Certicom Corp. in San Jose kicked off its PKS 2000 wireless security conference yesterday with a flurry of new products and services targeted to the growing handheld device market.
The company announced new mobile technology for the health care industry, a new certificate authority offering and what it said is the first certificate authority service center to issue elliptic curve cryptography (ECC) certificates for digital signatures.
Certicom's MobileTrust Certificate Authority (CA) is designed to secure real-time transactions from wireless Internet devices. It supports ECC certificates to protect e-commerce, health care and enterprise applications on mobile phones, pagers and personal digital assistants.
Certicom is promoting ECC as the smallest, fastest and most efficient cryptographic algorithm to secure wireless applications on platforms with limited memory, battery capacity and bandwidth. The company is also attempting to reap the benefit of recent digital signature laws that enable businesses to close contracts with digital signatures. A digital signature is a credential issued by a trusted authority that is presented to confirm identity or access information. Digital certificates provide the basis for users to authenticate themselves to other users and sign their transactions.
By providing digital certificates for ECC-based platforms, Certicom said its MobileTrust CA will allow users to conduct legally binding transactions from their wireless and handheld Internet appliances with faster processing speed. MobileTrust CA will issue industry-standard certificates for Secure Sockets Layer and Wireless Transport Layer Security security protocols to enable applications for stock trading, banking and secure e-mail.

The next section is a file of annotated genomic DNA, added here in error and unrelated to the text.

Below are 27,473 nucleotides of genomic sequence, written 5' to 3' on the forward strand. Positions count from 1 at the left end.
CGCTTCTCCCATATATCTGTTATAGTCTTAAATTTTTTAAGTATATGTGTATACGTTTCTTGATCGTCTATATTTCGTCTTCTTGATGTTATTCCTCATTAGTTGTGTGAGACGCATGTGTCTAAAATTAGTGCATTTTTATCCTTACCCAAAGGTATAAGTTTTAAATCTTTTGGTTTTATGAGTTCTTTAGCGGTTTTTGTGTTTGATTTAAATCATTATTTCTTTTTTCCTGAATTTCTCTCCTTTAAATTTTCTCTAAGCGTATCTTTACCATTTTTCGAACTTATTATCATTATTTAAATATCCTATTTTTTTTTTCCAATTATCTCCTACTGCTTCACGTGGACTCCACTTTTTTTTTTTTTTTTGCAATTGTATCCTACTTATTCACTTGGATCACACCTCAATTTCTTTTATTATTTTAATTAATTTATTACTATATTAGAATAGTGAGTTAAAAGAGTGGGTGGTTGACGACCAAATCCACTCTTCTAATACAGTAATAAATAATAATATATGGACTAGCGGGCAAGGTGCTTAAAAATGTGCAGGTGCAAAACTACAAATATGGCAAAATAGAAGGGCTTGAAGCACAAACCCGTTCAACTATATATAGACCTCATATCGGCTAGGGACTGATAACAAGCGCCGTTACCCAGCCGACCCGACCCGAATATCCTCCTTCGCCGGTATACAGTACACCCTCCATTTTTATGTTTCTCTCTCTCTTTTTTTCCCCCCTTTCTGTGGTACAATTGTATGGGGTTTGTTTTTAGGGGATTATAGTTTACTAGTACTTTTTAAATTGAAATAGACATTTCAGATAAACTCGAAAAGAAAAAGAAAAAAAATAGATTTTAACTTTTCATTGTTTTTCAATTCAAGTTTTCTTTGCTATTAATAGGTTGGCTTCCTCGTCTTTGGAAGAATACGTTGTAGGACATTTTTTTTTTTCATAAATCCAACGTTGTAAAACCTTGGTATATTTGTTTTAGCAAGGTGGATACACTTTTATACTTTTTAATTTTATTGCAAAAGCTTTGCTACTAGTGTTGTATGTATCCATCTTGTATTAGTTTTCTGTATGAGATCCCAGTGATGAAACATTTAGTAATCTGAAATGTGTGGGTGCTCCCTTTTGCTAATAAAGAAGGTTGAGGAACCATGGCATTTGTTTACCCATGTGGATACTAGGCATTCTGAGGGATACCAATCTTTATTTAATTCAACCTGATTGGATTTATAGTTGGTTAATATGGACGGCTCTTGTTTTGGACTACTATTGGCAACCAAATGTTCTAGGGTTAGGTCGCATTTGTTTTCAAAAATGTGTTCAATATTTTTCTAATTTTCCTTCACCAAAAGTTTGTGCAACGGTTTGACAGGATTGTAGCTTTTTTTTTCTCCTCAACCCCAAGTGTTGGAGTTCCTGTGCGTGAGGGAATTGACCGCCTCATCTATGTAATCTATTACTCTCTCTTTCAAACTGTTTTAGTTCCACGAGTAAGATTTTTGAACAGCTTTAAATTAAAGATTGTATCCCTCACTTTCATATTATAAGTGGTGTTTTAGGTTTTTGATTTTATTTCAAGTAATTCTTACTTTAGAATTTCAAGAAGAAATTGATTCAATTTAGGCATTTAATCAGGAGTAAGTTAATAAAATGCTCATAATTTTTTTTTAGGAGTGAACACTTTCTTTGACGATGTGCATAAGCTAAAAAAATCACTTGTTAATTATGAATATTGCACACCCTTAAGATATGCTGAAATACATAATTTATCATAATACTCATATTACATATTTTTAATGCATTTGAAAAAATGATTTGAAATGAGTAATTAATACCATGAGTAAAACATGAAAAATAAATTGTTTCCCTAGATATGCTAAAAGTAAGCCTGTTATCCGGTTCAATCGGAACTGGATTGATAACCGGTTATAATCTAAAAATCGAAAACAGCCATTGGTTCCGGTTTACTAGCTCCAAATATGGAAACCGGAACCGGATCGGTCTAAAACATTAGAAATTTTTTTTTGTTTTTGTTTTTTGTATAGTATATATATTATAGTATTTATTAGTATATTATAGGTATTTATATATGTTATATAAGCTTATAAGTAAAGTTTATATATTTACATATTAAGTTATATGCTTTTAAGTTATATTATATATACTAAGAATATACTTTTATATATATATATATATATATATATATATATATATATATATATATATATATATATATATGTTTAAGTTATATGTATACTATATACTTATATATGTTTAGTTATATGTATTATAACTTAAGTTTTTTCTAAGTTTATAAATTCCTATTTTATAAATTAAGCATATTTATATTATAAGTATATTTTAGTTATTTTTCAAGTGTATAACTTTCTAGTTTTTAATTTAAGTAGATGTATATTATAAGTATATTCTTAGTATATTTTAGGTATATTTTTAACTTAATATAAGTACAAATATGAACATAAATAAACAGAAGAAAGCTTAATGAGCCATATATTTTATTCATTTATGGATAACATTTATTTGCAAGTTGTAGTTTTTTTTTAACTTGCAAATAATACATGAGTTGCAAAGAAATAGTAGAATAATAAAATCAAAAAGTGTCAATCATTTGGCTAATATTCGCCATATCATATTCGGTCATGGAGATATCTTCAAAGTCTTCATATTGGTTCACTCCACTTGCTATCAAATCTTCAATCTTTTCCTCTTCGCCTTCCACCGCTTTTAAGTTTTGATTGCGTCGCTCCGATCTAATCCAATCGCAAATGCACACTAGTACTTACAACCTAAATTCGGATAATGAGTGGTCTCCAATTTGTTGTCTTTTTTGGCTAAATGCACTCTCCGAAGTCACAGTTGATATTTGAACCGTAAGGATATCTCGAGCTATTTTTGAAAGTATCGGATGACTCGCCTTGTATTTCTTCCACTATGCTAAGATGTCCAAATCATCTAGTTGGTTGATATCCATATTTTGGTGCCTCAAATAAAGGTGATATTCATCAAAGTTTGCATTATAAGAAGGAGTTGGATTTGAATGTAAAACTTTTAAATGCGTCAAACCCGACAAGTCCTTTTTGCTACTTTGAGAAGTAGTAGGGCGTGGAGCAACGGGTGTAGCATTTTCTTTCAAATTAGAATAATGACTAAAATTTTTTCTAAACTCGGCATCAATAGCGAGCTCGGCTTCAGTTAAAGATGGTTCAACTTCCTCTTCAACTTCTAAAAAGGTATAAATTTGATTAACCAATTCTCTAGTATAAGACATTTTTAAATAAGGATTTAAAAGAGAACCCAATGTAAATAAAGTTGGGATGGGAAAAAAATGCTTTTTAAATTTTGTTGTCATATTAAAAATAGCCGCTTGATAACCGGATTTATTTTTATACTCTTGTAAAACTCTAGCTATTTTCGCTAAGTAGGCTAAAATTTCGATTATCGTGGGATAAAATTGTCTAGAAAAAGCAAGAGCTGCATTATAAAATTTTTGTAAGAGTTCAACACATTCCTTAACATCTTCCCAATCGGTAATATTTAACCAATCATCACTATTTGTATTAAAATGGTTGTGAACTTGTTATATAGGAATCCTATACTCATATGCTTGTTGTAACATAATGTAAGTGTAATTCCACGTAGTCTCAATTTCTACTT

Martin Reynolds, vice president of the Gartner Group Inc.'s Dataquest service in San Jose, agrees that the efficiencies of ECC will advance the security of mobile devices. He said Certicom's certificate authority is likely to be more widely accepted in the European market, where users have more cell phones than PCs for making transactions.
"Certicom will either succeed as a powerful stand-alone certificate authority or they will be a target for one of the larger certificate authorities like VeriSign [Inc.]," said Reynolds. "They are an easier acquisition now than if they succeed in a couple of years time."
Certicom's MobileTrust CA service is intended to support "hassle-free" use of client and server certificates for secure wireless transactions.
The MobileTrust managed public-key infrastructure (PKI) services, which the company said are managed out of a secure facility, lets enterprises outsource the management of their PKI-based architecture.
The company also revealed that it's partnering with Chrysalis-ITS in Ottawa, Ontario, to produce new ECC-enabled Luna CA3 secure hardware devices to manage MobileTrust's root signing keys. Firms such as Qualcomm Inc. in San Diego and Tokyo-based Sony Corp. deploy the MobileTrust root certificate in their applications and devices, allowing customers to use certificates from trusted servers.
"MobileTrust will put strong security in the hands of millions of mobile users," said Larry Roshfeld, senior vice president of software products for Aether Systems Inc. in Owings Mills, Md. "Aether has been using Certicom technology to enable high-value wireless transactions like stock trading in our AIM products, and we look forward to adding MobileTrust service to the array of security solutions we offer our enterprise customers." ePocrates Inc. in San Carlos, Calif., a handheld network for physicians, said Certicom's MobileTrust CA service will also allow doctors to digitally sign prescriptions on handheld devices. MobileTrust will provide the digital certificates to physicians using ePocrates' mobile electronic-prescription platform.
According to the companies, this will ensure that each prescription is digitally signed at the time of creation and arrives unaltered at the pharmacy. The applications that support such transactions must comply with state and federal regulations and provide confidentiality, data integrity and strong client authentication for access to sensitive medical data and patient records.
"Using MobileTrust for client certificates, ePocrates can authenticate the prescribing physician's identity and have the prescription digitally signed right on the handheld," said Daniel Zucker, chief technology officer for ePocrates. "With this technology, we aim to satisfy the highest possible security standards."